The winter holiday periods present dancers and athletes with some unique challenges. There can be either higher dance demands (such as Nutcracker performances) or limited commitments due to holiday studio closures. Many holiday gatherings may be associated with opportunities for excessive food and drink intake. Here are some sensible recommendations for more health-conscious holiday choices.
- Holidays can be a Needed Recovery Time: If you had a particularly demanding Fall dance season, taking a break from dance can be the best gift for overall health. Now, I’m not advocating a total shut down status, but rather recommend taking any available opportunities for cross training, including yoga, Pilates, and gyrotonics. If you “must” dance, think about working on technical and strength skills that you don’t usually have time to address.
- Strike a Solid Balance: Many traditional holiday dishes aren’t perhaps the most nutritious offerings. However, if you try to balance out the table with other selections that are more beneficial for overall health, you can still enjoy the unique offerings of the holiday.
- Limit the Pre-Meal Snacking: Leave plenty of room for that holiday feast by reducing pre-meal snacks that might be tasty but commonly are full of unneeded salt, sugar, or unhealthy fats.
- Slow Down and Slim Down at Mealtime: With a bounty of tantalizing foods, many people load up plates with large servings and then hurry through a first course to get to a second (or more) course. Use the size of your fist as a guide for a more proper serving size. Try to slow down between bites and wait for at least 20 minutes before going for another plate. Giving more time allows for a sense of fullness and less chance of overeating.
- Make choices to Boost your Immune System: Vitamin C (commonly found in citrus fruits) can be beneficial for fighting infection, as can other anti-inflammatory items such as fish oil, flaxseed, ginger, and turmeric. Reducing processed foods and high sugar-content foods (can be tough with holiday sweets) can also be good for the immune system. Remember that moderate levels of exercise (4-5 days a week, 30-45 minutes a day) can support a stronger immune system.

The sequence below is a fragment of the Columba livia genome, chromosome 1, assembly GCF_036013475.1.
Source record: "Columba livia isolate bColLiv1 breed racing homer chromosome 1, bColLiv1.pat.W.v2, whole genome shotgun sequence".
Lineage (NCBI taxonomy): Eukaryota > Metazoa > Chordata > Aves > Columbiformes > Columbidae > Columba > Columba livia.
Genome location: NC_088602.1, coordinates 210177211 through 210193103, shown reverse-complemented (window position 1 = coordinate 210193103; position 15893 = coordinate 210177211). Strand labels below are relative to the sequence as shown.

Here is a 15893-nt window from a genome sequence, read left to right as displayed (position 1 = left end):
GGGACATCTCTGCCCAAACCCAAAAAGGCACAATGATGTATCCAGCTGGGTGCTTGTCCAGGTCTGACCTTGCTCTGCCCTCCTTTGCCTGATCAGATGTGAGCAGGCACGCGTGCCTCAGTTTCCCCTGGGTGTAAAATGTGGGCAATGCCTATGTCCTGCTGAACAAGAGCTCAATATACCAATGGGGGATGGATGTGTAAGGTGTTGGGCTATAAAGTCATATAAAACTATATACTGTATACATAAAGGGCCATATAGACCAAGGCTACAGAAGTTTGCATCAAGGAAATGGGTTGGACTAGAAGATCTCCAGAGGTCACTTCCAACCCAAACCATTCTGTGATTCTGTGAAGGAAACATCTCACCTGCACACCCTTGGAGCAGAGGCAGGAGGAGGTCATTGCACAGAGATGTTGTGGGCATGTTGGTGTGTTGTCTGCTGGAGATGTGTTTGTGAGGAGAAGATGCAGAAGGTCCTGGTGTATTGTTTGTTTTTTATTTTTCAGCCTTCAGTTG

- Take the Family for a Turkey Walk Off: Speaking of exercise, rather than succumb to that post-Turkey nap, gather up family and friends and go for a brisk walk between meal and dessert. This will help overcome that food coma and give you more energy for the rest of the day.
- Shop for Good Fitness: From grocery store runs to finding perfect gifts, shopping trips are another beloved staple of the holidays. While many might covet that prized close parking spot, parking the car farther away and getting in more steps can be a fitness bonus. If you are one to line up for precious deals, don’t be afraid to pass the time with exercise (push-ups, air squats, and even balancing on one foot) rather than just sitting or standing around. If you aren’t rushing to a particular sale, take time to window shop for 10-15 minutes before entering stores. Use the stairs instead of escalators or elevators and step up your shopping fitness for all year round.
- Keep regular bedtimes and good sleep habits: During breaks from dance, school, and work, getting out of usual sleep routines can lead to less sleep and nightmares for the immune system. Younger children with less than 9-10 hours of sleep a night and teenagers with less than 8 hours of sleep are at higher risk for both illness and injury.
- Be Truly Thankful: Part of good holiday health and fitness is the mental and emotional boost that comes from taking time to give appropriate thanks, especially for important people in your life.